DR. RICHARD ANDREWS: I do happen to be running for office. I decided that since there are a number of what I would call public health crisis in Texas based on what I think is inappropriate policy – sometimes policy can be the thing that is hurting us – and I decided with so many people having medical issues driven by or at least affected by policy that I needed to step outside of the exam room and see if I could have an impact on how policy is made in Texas.

DEAN BECKER: I was lucky that I went to your office and took the test and it was determined that I don’t have Hepatitis C, but a lot of us Boomer’s (I guess that’s what we are) experimented back in the 60s and 70s and many of us had the likelihood of contracting Hepatitis C. It would be a good idea for folks to at least find out, wouldn’t it?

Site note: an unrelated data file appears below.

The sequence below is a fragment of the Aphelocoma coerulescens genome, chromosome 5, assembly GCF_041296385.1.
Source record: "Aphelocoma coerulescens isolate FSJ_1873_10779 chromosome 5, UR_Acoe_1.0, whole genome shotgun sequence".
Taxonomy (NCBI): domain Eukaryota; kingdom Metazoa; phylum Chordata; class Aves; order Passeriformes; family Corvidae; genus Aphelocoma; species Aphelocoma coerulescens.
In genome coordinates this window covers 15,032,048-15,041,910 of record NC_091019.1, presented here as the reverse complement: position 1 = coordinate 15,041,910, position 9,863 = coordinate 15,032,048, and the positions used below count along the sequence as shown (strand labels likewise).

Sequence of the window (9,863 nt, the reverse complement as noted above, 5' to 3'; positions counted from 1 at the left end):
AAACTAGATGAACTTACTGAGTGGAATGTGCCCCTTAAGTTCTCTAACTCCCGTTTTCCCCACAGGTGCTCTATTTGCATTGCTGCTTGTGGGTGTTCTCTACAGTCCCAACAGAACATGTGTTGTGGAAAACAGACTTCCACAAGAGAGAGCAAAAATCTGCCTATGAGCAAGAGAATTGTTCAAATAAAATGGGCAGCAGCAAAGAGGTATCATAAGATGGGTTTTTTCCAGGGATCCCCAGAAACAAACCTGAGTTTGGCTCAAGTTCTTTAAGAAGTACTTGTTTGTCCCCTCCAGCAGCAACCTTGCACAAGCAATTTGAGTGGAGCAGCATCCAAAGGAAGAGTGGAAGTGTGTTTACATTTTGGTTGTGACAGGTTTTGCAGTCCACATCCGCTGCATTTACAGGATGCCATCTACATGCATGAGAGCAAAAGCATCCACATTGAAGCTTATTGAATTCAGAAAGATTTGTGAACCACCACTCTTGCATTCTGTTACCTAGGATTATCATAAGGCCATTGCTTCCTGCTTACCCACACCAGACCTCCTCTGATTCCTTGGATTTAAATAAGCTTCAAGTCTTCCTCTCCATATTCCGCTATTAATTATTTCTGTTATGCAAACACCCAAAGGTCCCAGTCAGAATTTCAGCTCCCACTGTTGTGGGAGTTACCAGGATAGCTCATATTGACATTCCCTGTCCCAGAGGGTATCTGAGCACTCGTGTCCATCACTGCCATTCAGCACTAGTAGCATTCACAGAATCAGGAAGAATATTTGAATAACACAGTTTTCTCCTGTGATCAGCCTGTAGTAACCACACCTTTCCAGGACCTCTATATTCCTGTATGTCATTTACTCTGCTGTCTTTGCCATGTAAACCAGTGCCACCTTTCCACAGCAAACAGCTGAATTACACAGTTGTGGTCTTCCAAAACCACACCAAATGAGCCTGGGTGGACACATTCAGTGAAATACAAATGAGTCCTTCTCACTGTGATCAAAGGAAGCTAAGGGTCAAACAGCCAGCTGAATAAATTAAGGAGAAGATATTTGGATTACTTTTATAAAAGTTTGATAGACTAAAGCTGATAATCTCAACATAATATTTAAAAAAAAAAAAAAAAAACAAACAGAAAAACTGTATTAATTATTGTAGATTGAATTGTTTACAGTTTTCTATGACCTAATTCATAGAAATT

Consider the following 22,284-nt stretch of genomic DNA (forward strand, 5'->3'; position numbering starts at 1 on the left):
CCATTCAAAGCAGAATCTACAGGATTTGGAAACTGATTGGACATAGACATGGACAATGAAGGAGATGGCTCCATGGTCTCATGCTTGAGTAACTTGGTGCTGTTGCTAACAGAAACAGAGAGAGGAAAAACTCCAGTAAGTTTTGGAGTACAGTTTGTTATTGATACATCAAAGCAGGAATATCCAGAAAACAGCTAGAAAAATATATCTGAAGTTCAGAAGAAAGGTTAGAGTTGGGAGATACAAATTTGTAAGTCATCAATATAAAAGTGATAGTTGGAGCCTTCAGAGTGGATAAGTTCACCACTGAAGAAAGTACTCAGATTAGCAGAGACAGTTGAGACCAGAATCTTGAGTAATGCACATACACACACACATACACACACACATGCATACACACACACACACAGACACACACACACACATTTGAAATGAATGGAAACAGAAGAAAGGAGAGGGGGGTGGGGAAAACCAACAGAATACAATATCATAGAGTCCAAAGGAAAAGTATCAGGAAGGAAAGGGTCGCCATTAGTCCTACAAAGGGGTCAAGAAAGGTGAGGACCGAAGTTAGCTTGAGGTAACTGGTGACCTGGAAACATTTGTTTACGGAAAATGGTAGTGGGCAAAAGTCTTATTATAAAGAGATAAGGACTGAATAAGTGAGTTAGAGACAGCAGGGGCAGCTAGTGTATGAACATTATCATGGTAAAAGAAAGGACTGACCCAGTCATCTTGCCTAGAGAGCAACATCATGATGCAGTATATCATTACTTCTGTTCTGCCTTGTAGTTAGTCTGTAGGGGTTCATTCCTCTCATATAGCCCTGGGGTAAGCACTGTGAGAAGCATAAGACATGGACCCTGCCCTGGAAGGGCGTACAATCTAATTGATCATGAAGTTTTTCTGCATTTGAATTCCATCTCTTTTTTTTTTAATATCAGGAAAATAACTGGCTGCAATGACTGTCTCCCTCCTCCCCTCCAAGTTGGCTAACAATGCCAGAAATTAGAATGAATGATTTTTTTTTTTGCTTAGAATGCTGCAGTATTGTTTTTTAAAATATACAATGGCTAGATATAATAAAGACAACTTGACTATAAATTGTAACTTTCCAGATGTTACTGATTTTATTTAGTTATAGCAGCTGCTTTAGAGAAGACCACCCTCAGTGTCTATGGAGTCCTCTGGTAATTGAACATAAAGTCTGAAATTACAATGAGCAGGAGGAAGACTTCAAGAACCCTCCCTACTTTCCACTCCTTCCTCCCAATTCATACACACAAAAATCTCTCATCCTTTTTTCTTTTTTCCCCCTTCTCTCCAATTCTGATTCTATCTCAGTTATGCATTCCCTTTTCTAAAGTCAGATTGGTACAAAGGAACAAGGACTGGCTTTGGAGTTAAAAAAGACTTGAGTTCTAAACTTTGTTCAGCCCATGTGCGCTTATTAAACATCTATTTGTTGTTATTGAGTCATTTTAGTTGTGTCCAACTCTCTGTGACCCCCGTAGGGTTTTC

DR. RICHARD ANDREWS: It sure would, especially these days. We have had the ability for several years now since the 1990s at least to cure Hepatitis C but the drugs that were previously used while sometimes effective, they were usually not effective and required very lengthy therapy – sometimes as long as a year. You may not know until the end of that therapy whether you were one of the lucky ones who was able to be cured. The real problem with those drugs apart from what I mentioned is that the side effects were usually terrible and although a number of people were cured a larger number of people suffered severe side effects and were still not cured. Nowadays we have excellent drugs that are much better at curing the infection and for most patients will only take two or three months with minimal side effects with just a single pill a day in some cases three pills a day. Once you are cured of Hepatitis C unless you re-expose yourself the infection will not come back by itself.